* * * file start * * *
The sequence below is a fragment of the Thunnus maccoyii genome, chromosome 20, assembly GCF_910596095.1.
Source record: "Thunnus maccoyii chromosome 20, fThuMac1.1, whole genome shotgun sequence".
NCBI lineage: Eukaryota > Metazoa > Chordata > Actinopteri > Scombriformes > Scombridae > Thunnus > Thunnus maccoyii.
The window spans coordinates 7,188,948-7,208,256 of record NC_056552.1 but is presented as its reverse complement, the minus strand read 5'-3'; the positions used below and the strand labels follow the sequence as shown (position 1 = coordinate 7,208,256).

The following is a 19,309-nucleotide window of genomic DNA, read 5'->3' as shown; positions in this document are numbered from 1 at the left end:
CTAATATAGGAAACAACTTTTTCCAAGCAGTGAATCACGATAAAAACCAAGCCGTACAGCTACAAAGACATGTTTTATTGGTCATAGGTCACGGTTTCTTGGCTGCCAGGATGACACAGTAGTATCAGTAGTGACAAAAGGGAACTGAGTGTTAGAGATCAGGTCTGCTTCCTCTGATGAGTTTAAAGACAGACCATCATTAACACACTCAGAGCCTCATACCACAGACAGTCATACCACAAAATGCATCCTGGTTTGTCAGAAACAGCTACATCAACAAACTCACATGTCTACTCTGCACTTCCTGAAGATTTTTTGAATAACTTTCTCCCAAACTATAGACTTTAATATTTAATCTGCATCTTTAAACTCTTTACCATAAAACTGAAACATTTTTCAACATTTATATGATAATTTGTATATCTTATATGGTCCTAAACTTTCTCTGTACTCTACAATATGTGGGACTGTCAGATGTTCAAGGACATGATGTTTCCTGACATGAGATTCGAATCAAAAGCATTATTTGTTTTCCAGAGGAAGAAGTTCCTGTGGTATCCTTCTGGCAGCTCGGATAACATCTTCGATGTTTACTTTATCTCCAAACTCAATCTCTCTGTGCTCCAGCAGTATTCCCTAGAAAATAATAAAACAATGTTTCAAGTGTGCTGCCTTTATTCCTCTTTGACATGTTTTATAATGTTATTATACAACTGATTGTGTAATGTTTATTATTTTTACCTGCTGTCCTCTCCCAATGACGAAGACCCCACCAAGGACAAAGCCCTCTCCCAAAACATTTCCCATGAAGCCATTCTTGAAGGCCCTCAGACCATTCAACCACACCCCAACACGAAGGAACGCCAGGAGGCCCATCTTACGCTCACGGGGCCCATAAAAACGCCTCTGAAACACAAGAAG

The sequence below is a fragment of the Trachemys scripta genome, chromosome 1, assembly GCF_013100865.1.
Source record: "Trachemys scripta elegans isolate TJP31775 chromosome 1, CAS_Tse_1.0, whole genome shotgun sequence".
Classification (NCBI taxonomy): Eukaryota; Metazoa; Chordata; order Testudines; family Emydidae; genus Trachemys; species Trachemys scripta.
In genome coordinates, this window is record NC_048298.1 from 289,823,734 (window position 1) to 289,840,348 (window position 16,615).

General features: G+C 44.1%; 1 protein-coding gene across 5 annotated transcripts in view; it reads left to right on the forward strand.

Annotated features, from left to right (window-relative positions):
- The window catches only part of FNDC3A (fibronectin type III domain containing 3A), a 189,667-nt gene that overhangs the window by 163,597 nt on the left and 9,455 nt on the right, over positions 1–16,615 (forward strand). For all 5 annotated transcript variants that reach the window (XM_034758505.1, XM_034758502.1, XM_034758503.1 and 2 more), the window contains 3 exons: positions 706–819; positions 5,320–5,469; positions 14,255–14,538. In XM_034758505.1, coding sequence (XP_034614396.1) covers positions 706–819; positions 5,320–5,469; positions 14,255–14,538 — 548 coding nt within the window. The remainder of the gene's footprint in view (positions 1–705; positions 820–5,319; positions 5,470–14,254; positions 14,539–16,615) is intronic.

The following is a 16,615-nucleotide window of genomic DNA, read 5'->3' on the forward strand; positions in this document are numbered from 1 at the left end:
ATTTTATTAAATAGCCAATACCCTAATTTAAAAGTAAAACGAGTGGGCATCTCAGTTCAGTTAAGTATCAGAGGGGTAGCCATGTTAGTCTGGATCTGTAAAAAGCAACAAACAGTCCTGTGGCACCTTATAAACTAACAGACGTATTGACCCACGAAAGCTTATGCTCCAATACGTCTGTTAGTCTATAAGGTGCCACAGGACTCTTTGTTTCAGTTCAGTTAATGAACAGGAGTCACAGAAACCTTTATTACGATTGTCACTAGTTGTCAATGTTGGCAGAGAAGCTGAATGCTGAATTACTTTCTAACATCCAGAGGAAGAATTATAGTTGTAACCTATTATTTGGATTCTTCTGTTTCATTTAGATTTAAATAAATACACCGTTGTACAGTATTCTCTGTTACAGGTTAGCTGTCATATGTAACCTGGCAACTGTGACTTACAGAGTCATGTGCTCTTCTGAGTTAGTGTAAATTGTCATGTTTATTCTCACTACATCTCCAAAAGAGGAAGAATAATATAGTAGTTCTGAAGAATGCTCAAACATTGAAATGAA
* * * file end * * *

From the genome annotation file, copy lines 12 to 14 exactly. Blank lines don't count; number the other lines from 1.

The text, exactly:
Annotated features, from left to right (window-relative positions):
- The window catches only part of FNDC3A (fibronectin type III domain containing 3A), a 189,667-nt gene that overhangs the window by 163,597 nt on the left and 9,455 nt on the right, over positions 1–16,615 (forward strand). For all 5 annotated transcript variants that reach the window (XM_034758505.1, XM_034758502.1, XM_034758503.1 and 2 more), the window contains 3 exons: positions 706–819; positions 5,320–5,469; positions 14,255–14,538. In XM_034758505.1, coding sequence (XP_034614396.1) covers positions 706–819; positions 5,320–5,469; positions 14,255–14,538 — 548 coding nt within the window. The remainder of the gene's footprint in view (positions 1–705; positions 820–5,319; positions 5,470–14,254; positions 14,539–16,615) is intronic.

The following is a 16,615-nucleotide window of genomic DNA, read 5'->3' on the forward strand; positions in this document are numbered from 1 at the left end: